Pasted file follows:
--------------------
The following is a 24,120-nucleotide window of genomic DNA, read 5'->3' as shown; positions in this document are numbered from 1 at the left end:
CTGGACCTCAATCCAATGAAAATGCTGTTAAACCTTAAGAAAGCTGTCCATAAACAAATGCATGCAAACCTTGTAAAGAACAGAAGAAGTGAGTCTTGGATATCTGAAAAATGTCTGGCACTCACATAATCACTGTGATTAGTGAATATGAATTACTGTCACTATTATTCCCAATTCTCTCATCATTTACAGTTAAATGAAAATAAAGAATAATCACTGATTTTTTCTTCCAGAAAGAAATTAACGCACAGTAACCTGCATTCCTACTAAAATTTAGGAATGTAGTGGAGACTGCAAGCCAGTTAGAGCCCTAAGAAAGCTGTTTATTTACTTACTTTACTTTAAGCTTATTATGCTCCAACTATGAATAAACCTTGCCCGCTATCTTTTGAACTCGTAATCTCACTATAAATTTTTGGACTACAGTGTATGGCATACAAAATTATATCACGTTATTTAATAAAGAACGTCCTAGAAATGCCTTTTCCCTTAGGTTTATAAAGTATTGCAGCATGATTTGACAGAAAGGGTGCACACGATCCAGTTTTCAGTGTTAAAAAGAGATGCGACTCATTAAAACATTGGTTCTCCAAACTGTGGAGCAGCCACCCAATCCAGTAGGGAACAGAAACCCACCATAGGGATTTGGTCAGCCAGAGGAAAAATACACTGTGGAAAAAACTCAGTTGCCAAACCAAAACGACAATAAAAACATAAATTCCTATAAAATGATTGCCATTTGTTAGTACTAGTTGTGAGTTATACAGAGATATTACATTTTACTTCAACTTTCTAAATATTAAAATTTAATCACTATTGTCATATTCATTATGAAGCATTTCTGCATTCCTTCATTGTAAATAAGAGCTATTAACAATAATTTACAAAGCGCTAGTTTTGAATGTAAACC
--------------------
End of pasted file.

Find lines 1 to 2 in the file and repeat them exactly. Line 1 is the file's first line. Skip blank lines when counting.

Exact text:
The following is a 24,120-nucleotide window of genomic DNA, read 5'->3' as shown; positions in this document are numbered from 1 at the left end:
CTGGACCTCAATCCAATGAAAATGCTGTTAAACCTTAAGAAAGCTGTCCATAAACAAATGCATGCAAACCTTGTAAAGAACAGAAGAAGTGAGTCTTGGATATCTGAAAAATGTCTGGCACTCACATAATCACTGTGATTAGTGAATATGAATTACTGTCACTATTATTCCCAATTCTCTCATCATTTACAGTTAAATGAAAATAAAGAATAATCACTGATTTTTTCTTCCAGAAAGAAATTAACGCACAGTAACCTGCATTCCTACTAAAATTTAGGAATGTAGTGGAGACTGCAAGCCAGTTAGAGCCCTAAGAAAGCTGTTTATTTACTTACTTTACTTTAAGCTTATTATGCTCCAACTATGAATAAACCTTGCCCGCTATCTTTTGAACTCGTAATCTCACTATAAATTTTTGGACTACAGTGTATGGCATACAAAATTATATCACGTTATTTAATAAAGAACGTCCTAGAAATGCCTTTTCCCTTAGGTTTATAAAGTATTGCAGCATGATTTGACAGAAAGGGTGCACACGATCCAGTTTTCAGTGTTAAAAAGAGATGCGACTCATTAAAACATTGGTTCTCCAAACTGTGGAGCAGCCACCCAATCCAGTAGGGAACAGAAACCCACCATAGGGATTTGGTCAGCCAGAGGAAAAATACACTGTGGAAAAAACTCAGTTGCCAAACCAAAACGACAATAAAAACATAAATTCCTATAAAATGATTGCCATTTGTTAGTACTAGTTGTGAGTTATACAGAGATATTACATTTTACTTCAACTTTCTAAATATTAAAATTTAATCACTATTGTCATATTCATTATGAAGCATTTCTGCATTCCTTCATTGTAAATAAGAGCTATTAACAATAATTTACAAAGCGCTAGTTTTGAATGTAAACC